During the vegetative stage, you’ll need to trade in your fluorescent lights for a metal halide or powerful LED. This blue light mimics the light in spring and sends the message to grow roots and foliage to prepare for the flowers.
If you haven’t already, transplant your cannabis into larger pots and start feeding them more. As they grow, be mindful you will need to increase the PPM of your nutrient solution and transplant them into larger pots as needed.
At this age, your plants need high levels of nitrogen and modest amounts of phosphorus and potassium. Silicon is also beneficial at this stage because it helps to build strength in the stalk and stems, which you’ll need to support those big buds that will soon grow.
As your plants grow taller and fill out, you’ll need to start pruning and training them. This focuses their energy on growing large colas, opens up the plant so light can reach all the leaves, and prevents fungal diseases by increasing air flow.
The general rule of thumb is to flip the lights to 12/12 and trigger the bloom cycle when your plants are about one third of the size you want them to be at harvest.
You imitate autumn in your garden when you reduce the light to 12 hours on and 12 hours off, and switch to a red high-pressure sodium bulb. This triggers your cannabis plants to start blooming so they can procreate before they die at the end of the season.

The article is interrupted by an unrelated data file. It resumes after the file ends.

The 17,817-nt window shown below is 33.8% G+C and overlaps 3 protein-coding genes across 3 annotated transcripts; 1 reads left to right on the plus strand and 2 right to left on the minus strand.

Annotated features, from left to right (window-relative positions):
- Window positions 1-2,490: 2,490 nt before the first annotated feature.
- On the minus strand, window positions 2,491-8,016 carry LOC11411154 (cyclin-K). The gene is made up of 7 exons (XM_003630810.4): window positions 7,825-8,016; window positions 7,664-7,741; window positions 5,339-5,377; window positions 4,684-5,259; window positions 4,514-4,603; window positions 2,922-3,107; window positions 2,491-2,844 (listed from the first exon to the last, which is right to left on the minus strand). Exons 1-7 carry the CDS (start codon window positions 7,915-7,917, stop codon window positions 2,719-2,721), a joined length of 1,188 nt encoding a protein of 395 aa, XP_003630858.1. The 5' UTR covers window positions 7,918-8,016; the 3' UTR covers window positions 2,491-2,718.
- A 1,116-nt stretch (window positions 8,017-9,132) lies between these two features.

The flowering stage lasts six to 10 weeks, depending on the strain you’re growing. During this time, dense buds covered in a sweet-smelling, sticky resin will form on your plants. This resin is where the THC and terpenes are, and so growers do whatever they can to grow the stickiest colas possible.
Your fertilizing schedule will change during this stage. Start feeding your plants minimal amounts of nitrogen, moderate amounts of potassium, and high amounts of phosphorus. This is the time to add bloom boosters and sugars to your regimen.
Be on the lookout for nutrient deficiencies or toxicities during this phase. Brown leaf tips can signal nutrient burn, while yellowing leaves may indicate a nutrient deficiency. It is normal, however, for the lower leaves to turn yellow towards the end of the flowering cycle, when your plants feed on themselves for more efficient nutrition.
(Read also: 5 Flowering Stage Tips for Cannabis)
Keep feeding your plants until about 10 days before harvest, and then stop fertilizing and flush your crop. This clears your plants of excess nutrients and is crucial to making sure your end product is smooth instead of harsh.
As your buds grow large and dense, environmental conditions and poor air flow can cause bud rot. If you don’t catch it in time, you can lose all of your plants. Keep a close eye on your buds as harvest time approaches. Inspect your buds often and harvest immediately if you see signs of rot. If you catch it early, you can cut the rot out of your buds and salvage most of your crop. You’ll know your cannabis is ready to harvest when the pistils, or the hairs, turn the color of rust and the resin changes from clear to a milky white.
If you understand the life cycle of cannabis, you’ll be able to care for your plants the right way in each stage of their life and anticipate problems before they occur. You’ll be a better grower and have top shelf smoke to prove it.